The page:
LISTSERV mailing list manager LISTSERV 16.5

Help for CODE4LIB Archives


CODE4LIB Archives

CODE4LIB Archives


CODE4LIB@LISTS.CLIR.ORG


View:

Message:

[

First

|

Previous

|

Next

|

Last

]

By Topic:

[

First

|

Previous

|

Next

|

Last

]

By Author:

[

First

|

Previous

|

Next

|

Last

]

Font:

Proportional Font

LISTSERV Archives

LISTSERV Archives

CODE4LIB Home

CODE4LIB Home

CODE4LIB  February 2014

CODE4LIB February 2014

Subject:

Re: Primo API access

From:

Kevin Reiss <[log in to unmask]>

Reply-To:

Kevin Reiss <[log in to unmask]>

Date:

Fri, 14 Feb 2014 04:47:09 -0800

Content-Type:

text/plain

Parts/Attachments:

Parts/Attachments

text/plain (70 lines)

Hi Marwa,

Access to the APIs for every Primo installation (which the system is hosted by the customer or Ex Libris) are IP restricted by default and unfortunately there are security concerns with opening up them to anything but a few trusted clients so looking at an alternate open search API like NLM (with much richer metadata) may be the way to go for your project. 

Regards,

Kevin Reiss




On Friday, February 14, 2014 1:27 AM, jason bengtson <[log in to unmask]> wrote:
 
Hi Marwa,

We’re in the process of adopting Primo on the Health Sciences Campus of the University of Oklahoma. I think you may want to use a mechanism other than Primo for something like this. The reason I say this is that Primo is, essentially, an aggregator from multiple sources. As part of this aggregation process it reduces (in a very literal sense) incoming data streams in various formats, such as MARC or Dublin Core, to “PNX” records . . . essentially a proprietary XML format designed around the display and delivery needs of the Primo tool. As such, the resultant data isn’t nearly as rich or useful for your personalization purposes (I suspect) as the source data would be. Now, depending on the way the PNX is normalized by the institution using the tool, the PNX record could contain more information, or different types of information, than it would out of the box, but other than customizing location information, or similar facets of a record, there
 really isn’t much reason for an institution to perform significant enrichment of the PNX data set. Primo is a pretty blunt instrument. If you really want to see the PNX for an individual record you don’t need any kind of api, just add &showPnx=true to the end of the url (although that’s not a full solution for you, in and of itself, since that won’t work on the list of returns, only on single records). Beyond that, I’m not sure there is an API to do what you want. Most of the Primo apis seem to exist to augment some lacking baked in functionality. There is a Primo Central api, though I haven’t really explored it much beyond using it in our system view. Remember, Primo is the bottom of the funnel . . . what’s left of the metadata at that point is largely lowest common denominator, IMHO.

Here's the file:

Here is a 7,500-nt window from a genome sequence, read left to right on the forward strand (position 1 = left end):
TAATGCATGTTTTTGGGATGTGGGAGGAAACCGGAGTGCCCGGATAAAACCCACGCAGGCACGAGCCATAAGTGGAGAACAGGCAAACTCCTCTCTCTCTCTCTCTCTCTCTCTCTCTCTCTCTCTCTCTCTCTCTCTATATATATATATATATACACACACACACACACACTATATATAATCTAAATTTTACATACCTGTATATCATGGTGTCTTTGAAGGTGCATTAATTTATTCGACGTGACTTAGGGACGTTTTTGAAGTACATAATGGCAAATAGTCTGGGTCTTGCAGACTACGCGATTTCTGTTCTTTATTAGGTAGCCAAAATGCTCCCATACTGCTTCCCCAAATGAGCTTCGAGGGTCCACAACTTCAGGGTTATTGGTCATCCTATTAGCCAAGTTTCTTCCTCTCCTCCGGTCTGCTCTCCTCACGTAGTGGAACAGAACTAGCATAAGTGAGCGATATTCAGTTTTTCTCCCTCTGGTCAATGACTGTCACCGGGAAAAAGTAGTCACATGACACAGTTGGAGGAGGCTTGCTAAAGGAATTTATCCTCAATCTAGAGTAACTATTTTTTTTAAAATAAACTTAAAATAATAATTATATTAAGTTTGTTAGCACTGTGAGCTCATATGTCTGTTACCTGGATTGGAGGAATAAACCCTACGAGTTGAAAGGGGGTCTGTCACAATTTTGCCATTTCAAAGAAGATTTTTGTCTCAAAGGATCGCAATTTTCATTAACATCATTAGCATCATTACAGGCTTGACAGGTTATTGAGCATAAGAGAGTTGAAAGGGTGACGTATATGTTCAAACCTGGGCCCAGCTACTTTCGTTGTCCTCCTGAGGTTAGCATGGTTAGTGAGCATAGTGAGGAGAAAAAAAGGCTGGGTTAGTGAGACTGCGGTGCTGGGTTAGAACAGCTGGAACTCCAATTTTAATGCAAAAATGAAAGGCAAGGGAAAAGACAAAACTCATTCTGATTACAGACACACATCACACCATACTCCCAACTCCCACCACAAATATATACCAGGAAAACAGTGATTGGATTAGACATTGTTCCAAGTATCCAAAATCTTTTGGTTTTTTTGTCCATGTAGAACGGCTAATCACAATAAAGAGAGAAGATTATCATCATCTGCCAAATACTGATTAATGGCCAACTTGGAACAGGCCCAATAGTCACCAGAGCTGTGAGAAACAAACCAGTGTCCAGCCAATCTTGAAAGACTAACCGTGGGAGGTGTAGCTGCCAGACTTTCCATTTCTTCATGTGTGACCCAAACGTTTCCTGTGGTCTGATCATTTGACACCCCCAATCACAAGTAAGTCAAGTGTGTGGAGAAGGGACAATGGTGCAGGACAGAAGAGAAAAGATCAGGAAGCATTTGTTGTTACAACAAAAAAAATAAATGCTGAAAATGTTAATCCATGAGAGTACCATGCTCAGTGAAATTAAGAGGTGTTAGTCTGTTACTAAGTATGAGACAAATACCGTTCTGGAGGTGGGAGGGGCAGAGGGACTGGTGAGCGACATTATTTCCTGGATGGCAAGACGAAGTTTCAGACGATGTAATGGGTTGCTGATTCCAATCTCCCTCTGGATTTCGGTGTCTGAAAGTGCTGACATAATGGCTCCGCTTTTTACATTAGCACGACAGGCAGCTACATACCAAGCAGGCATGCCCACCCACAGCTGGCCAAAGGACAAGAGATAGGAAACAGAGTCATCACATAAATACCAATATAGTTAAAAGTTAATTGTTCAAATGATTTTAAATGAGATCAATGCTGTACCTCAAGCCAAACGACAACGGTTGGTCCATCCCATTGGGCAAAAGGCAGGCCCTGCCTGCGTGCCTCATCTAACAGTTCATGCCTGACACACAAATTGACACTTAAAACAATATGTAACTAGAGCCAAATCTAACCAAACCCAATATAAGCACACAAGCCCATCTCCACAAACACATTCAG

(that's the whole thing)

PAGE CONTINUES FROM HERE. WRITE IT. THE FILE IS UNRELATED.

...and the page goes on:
If you want a richer data set to work with for purposes of experimental personalization (I’m guessing you’re building or preparing to build some kind of adaptive algorithm for this project) you would probably be better off grabbing query dependent records from research tools like the US National Library of Medicine’s PubMed (through the publicly available Entrez tool). PubMed is mainly used for medical research, and the metadata it employs is, in many areas, still kind of thin (the controlled vocabulary used, MeSH, is outstanding, but fields like author and affiliation are not well normalized), but it’s a much richer source than you’re likely to see from any PNX records. In addition, NLM offers some very robust apis that allow you to easily query and retrieve the records from a search in their full XML glory (http://www.ncbi.nlm.nih.gov/books/NBK25501/). This is just an example of course; there are other publically usable apis and plenty of
 vendor apis that your library might allow you some provisional access to (although that can be a big pain in the neck for them, since access to the api usually means getting you a password other than the master account password issued by the vendor and then terminating at the end of your project, assuming there’s no licensing issue).

Of course, this is my opinion based on our experience to date and other folks may have a very different take on Primo. I hope this is helpful and good luck with your project.

Best regards,

Jason Bengtson, MLIS, MA
Head of Library Computing and Information Systems
Assistant Professor, Graduate College
Department of Health Sciences Library and Information Management
University of Oklahoma Health Sciences Center
405-271-2285, opt. 5405-271-3297 (fax)
[log in to unmask]
http://library.ouhsc.edu